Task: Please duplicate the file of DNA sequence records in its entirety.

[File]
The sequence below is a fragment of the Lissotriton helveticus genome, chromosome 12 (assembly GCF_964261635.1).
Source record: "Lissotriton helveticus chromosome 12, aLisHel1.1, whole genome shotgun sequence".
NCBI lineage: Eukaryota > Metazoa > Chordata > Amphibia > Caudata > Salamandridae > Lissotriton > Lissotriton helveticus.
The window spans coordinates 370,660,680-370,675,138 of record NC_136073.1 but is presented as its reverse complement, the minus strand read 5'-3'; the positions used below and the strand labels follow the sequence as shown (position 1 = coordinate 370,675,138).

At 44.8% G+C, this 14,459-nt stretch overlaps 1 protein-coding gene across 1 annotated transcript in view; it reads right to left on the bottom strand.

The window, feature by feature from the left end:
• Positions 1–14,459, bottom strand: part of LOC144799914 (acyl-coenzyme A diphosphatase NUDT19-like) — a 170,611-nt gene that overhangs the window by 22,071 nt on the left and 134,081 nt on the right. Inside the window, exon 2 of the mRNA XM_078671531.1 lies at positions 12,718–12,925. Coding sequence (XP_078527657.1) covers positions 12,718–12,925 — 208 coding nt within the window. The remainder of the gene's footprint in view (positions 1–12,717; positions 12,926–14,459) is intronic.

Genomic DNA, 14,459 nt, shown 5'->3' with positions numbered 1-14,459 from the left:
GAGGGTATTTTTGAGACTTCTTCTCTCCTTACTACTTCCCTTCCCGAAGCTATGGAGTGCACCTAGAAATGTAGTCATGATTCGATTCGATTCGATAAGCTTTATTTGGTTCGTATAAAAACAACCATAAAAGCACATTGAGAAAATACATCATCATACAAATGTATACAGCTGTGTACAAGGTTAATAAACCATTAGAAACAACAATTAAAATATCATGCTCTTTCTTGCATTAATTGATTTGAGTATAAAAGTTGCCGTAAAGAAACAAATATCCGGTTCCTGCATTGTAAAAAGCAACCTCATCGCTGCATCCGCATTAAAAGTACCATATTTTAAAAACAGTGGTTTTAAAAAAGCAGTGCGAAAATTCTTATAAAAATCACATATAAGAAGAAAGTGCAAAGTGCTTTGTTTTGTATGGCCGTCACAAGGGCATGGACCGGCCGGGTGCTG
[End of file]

The sequence below is a fragment of the Lissotriton helveticus genome, chromosome 12 (assembly GCF_964261635.1).
Source record: "Lissotriton helveticus chromosome 12, aLisHel1.1, whole genome shotgun sequence".
NCBI lineage: Eukaryota > Metazoa > Chordata > Amphibia > Caudata > Salamandridae > Lissotriton > Lissotriton helveticus.
The window spans coordinates 370,660,680-370,675,138 of record NC_136073.1 but is presented as its reverse complement, the minus strand read 5'-3'; the positions used below and the strand labels follow the sequence as shown (position 1 = coordinate 370,675,138).

At 44.8% G+C, this 14,459-nt stretch overlaps 1 protein-coding gene across 1 annotated transcript in view; it reads right to left on the bottom strand.

The window, feature by feature from the left end:
• Positions 1–14,459, bottom strand: part of LOC144799914 (acyl-coenzyme A diphosphatase NUDT19-like) — a 170,611-nt gene that overhangs the window by 22,071 nt on the left and 134,081 nt on the right. Inside the window, exon 2 of the mRNA XM_078671531.1 lies at positions 12,718–12,925. Coding sequence (XP_078527657.1) covers positions 12,718–12,925 — 208 coding nt within the window. The remainder of the gene's footprint in view (positions 1–12,717; positions 12,926–14,459) is intronic.

Genomic DNA, 14,459 nt, shown 5'->3' with positions numbered 1-14,459 from the left:
GAGGGTATTTTTGAGACTTCTTCTCTCCTTACTACTTCCCTTCCCGAAGCTATGGAGTGCACCTAGAAATGTAGTCATGATTCGATTCGATTCGATAAGCTTTATTTGGTTCGTATAAAAACAACCATAAAAGCACATTGAGAAAATACATCATCATACAAATGTATACAGCTGTGTACAAGGTTAATAAACCATTAGAAACAACAATTAAAATATCATGCTCTTTCTTGCATTAATTGATTTGAGTATAAAAGTTGCCGTAAAGAAACAAATATCCGGTTCCTGCATTGTAAAAAGCAACCTCATCGCTGCATCCGCATTAAAAGTACCATATTTTAAAAACAGTGGTTTTAAAAAAGCAGTGCGAAAATTCTTATAAAAATCACATATAAGAAGAAAGTGCAAAGTGCTTTGTTTTGTATGGCCGTCACAAGGGCATGGACCGGCCGGGTGCTG